Cuban-born Republican Sen. Mel Martinez opposes the legislation, arguing that opening the communist-led island for tourist travel would perpetuate the repression of the "Castro regime."
But new changes to US Cuba travel policy could be coming soon. White House Adviser Jeffrey Davidson said Monday he would not be surprised if the Obama administration announced the easing of restrictions to the island before the Summit of the Americas on April 17. The move would fulfill a campaign promise by the then-presidential candidate to ease Cuban-American travel restrictions.
President Castro has said he is open to talks with the Obama administration.
Listen: CNN Radio on the new move in Congress to change U.S. relations with Cuba
WASHINGTON (CNN) - On the same day that Vermont's House and Senate voted to override GOP Gov. Jim Douglas' veto of a bill legalizing same-sex marriage in the state, the Washington City Council voted 12-0 Tuesday in favor of allowing same-sex marriages performed in other states to be recognized in the nation's capital.
But nothing is set in stone yet.
The Washington council is expected to hold a final vote on May 5. The bill would then go to Mayor Adrian Fenty, a Democrat who supports gay marriage but told WTOP.com Tuesday that he has yet to review the legislation.
If approved, the measure would then encounter its biggest potential hurdle: It would be sent to Congress for a legislative review and vote, setting up what would amount to a straight up-or-down vote on same-sex marriage.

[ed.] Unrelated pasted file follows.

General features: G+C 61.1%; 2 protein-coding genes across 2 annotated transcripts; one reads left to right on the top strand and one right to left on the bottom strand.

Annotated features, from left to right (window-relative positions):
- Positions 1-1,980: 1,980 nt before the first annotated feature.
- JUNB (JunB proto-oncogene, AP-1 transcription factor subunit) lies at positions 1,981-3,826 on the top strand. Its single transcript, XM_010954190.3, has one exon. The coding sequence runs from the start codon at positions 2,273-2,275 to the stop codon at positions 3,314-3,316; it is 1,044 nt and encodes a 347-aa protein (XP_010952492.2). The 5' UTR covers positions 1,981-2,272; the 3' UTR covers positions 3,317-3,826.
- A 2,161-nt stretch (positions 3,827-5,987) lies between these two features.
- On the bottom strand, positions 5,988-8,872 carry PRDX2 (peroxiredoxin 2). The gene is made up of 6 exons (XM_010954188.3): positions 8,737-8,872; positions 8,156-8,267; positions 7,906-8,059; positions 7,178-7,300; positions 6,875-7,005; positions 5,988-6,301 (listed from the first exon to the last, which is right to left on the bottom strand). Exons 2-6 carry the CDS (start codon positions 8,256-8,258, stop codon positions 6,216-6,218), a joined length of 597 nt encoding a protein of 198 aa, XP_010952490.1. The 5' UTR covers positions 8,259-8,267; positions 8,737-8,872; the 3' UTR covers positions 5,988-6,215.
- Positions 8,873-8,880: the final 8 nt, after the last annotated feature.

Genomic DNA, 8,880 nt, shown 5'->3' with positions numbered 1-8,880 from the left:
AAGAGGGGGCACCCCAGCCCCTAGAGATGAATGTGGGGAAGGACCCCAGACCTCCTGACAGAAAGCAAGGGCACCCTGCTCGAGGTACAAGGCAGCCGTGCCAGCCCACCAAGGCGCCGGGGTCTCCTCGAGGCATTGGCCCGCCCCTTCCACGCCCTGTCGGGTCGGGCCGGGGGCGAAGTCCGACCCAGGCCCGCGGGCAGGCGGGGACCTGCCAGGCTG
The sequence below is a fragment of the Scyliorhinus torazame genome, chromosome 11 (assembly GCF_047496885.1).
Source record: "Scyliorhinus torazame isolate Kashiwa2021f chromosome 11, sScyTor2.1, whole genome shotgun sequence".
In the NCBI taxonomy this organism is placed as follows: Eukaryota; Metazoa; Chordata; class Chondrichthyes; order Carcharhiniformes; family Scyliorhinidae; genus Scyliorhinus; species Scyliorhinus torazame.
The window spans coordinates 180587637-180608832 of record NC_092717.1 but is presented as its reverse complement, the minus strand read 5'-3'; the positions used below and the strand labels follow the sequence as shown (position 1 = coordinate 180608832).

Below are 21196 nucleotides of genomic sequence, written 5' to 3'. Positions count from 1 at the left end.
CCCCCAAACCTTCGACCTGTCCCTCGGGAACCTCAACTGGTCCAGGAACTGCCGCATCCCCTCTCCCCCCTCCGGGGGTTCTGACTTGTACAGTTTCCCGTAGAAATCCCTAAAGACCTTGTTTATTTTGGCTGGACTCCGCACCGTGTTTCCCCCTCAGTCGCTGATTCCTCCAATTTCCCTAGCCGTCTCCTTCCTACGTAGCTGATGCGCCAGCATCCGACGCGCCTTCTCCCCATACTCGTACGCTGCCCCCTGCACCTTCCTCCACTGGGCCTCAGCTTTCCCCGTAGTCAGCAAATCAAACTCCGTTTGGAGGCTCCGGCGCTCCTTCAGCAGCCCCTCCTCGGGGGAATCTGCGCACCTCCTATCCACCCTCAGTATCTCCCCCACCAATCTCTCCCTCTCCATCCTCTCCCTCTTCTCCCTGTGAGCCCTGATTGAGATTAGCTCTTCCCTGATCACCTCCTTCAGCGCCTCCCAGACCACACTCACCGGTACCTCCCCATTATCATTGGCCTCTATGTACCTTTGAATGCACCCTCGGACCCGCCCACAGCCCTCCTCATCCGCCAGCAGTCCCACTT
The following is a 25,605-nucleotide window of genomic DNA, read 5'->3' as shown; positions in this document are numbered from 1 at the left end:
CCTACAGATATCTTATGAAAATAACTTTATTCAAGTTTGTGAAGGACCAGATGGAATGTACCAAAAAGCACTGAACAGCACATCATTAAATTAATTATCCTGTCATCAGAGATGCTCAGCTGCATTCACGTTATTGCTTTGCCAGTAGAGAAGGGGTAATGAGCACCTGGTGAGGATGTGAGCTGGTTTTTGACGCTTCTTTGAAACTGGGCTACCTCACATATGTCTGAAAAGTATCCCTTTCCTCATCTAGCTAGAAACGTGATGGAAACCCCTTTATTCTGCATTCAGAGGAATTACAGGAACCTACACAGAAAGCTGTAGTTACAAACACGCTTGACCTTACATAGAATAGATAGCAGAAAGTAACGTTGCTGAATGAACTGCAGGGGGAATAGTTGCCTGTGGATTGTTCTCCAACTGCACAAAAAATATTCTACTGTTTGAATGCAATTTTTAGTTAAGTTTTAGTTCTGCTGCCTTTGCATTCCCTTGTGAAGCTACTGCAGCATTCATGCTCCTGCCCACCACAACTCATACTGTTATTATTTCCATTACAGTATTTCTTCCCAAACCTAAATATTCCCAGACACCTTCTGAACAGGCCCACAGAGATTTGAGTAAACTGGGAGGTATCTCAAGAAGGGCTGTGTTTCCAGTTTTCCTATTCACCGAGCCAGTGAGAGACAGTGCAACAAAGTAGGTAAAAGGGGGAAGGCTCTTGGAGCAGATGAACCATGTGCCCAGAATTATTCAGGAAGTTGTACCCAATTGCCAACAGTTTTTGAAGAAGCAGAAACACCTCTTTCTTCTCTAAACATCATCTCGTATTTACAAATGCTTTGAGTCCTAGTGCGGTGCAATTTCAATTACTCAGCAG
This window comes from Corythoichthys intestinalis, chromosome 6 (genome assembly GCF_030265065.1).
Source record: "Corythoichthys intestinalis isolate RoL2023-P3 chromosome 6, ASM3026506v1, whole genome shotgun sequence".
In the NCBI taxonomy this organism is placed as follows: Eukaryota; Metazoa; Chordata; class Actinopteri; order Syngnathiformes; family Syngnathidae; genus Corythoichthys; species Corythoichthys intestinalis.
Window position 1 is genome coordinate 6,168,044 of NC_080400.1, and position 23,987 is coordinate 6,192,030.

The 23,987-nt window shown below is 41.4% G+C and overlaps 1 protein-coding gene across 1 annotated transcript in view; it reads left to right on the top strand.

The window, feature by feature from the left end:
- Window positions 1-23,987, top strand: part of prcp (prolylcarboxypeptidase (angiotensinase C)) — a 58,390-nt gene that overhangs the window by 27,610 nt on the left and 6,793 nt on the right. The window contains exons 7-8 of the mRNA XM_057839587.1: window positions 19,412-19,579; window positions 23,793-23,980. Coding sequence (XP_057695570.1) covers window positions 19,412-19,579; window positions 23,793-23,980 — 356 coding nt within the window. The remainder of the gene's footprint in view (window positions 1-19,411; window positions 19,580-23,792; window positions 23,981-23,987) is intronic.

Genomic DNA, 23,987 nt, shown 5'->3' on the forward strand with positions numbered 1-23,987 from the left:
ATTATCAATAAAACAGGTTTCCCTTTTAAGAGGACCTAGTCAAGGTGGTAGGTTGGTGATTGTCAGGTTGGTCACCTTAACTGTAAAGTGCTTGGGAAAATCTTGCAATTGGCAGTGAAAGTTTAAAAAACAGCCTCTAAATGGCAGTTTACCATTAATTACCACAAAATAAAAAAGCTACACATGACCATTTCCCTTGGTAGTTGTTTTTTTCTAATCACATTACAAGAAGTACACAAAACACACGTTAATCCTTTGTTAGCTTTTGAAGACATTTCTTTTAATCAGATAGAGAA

Because Washington is not a state, its legislation must pass congressional muster. Some measures approved by overwhelmingly Democratic Washington voters, including a restrictive gun law and a proposal decriminalizing medical marijuana use, have been vetoed by Congress in recent years.
(CNN) – Massachusetts Sen. Ted Kennedy, who has made limited public appearances over the past year, took the mound Tuesday at Fenway Park.
The ailing senator, currently undergoing treatment for cancer, threw the ceremonial pitch before the Red Sox took on the Tampa Bay Rays at the Boston team's home opener.
Before a crowd of cheering fans, Kennedy fired a ball to Hall of Fame electee Jim Rice, who played 16 seasons in left field for the Red Sox.
(CNN) - You think President Obama is popular? Take a look at how Americans feel about some of the countries he's just visited.
As he wraps up his first overseas trip since taking office, some of the countries on his itinerary are viewed favorably by an overwhelming majority of Americans, according to a CNN/Opinion Research Corporation poll released Tuesday.